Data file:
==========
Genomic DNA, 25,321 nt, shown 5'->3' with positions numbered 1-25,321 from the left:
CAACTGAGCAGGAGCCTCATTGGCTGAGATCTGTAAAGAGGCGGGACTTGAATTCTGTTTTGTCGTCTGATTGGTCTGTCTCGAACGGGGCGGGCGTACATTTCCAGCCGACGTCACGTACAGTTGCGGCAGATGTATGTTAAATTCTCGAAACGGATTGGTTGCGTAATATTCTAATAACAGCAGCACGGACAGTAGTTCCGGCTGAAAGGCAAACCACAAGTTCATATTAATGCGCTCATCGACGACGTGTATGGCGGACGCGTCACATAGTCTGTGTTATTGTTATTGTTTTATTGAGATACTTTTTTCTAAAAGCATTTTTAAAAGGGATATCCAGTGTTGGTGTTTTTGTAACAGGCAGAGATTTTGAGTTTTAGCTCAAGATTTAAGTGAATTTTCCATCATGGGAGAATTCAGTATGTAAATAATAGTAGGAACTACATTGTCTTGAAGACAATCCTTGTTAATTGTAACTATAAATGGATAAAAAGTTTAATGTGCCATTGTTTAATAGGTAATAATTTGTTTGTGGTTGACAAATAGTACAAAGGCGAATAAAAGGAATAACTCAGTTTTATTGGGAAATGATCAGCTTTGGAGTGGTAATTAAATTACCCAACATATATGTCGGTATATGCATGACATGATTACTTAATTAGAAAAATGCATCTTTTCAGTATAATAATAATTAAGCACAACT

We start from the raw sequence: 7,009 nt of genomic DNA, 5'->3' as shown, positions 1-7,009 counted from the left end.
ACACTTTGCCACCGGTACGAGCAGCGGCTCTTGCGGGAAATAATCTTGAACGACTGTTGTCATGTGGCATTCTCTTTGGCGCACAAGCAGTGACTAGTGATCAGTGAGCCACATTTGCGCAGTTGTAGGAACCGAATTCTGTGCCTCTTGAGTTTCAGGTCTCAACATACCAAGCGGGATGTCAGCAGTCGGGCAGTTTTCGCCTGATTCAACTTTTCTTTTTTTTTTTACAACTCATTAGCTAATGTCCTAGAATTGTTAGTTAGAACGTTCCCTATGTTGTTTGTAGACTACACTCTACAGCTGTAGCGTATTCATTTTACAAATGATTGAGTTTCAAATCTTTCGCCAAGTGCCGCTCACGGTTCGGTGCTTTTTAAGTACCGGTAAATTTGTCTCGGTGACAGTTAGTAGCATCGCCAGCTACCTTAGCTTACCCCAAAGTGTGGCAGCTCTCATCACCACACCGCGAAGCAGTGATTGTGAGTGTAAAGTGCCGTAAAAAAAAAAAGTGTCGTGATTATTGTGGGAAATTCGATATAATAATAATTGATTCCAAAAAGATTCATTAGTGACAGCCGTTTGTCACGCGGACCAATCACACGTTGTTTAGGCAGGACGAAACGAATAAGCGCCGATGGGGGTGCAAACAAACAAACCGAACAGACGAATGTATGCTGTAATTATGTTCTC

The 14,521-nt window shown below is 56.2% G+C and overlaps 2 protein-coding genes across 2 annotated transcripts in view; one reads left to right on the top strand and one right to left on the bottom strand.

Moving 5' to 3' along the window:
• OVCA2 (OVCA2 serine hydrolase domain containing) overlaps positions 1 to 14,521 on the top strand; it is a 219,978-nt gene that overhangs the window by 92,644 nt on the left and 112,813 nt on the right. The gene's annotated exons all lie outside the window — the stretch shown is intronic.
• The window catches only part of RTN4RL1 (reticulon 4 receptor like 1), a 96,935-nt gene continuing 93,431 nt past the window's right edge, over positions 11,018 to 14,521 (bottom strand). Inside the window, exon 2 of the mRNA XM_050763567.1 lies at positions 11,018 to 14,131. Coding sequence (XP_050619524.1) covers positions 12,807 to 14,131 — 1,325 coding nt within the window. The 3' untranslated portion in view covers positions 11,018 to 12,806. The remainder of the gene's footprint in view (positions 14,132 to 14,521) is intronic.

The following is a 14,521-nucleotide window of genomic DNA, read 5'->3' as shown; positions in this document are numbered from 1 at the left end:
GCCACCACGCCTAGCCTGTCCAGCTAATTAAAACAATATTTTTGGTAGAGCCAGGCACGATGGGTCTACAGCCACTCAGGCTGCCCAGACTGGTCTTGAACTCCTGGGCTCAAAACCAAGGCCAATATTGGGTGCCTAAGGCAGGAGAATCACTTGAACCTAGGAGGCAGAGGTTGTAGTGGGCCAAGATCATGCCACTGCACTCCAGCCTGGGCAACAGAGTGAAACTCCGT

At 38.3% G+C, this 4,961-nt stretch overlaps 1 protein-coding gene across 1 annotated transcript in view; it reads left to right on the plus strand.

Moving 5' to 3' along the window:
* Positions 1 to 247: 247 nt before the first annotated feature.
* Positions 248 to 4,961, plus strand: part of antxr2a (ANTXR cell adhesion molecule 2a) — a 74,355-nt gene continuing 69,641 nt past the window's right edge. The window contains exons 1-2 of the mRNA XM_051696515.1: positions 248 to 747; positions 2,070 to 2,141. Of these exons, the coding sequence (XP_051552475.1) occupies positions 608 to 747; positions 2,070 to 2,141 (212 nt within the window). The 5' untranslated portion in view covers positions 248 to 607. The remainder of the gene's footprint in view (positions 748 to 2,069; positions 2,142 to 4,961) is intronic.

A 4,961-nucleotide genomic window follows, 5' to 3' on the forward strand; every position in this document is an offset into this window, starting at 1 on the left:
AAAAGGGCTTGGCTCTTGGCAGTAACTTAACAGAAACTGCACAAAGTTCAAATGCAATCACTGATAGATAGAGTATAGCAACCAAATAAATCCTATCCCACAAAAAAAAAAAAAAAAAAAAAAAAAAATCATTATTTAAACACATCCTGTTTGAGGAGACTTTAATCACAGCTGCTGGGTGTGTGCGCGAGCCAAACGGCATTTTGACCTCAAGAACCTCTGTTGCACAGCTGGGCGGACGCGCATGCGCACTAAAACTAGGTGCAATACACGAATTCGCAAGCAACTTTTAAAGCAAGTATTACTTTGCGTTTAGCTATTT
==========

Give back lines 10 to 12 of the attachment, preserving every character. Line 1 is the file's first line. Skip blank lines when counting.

GCCACCACGCCTAGCCTGTCCAGCTAATTAAAACAATATTTTTGGTAGAGCCAGGCACGATGGGTCTACAGCCACTCAGGCTGCCCAGACTGGTCTTGAACTCCTGGGCTCAAAACCAAGGCCAATATTGGGTGCCTAAGGCAGGAGAATCACTTGAACCTAGGAGGCAGAGGTTGTAGTGGGCCAAGATCATGCCACTGCACTCCAGCCTGGGCAACAGAGTGAAACTCCGT

At 38.3% G+C, this 4,961-nt stretch overlaps 1 protein-coding gene across 1 annotated transcript in view; it reads left to right on the plus strand.

Moving 5' to 3' along the window: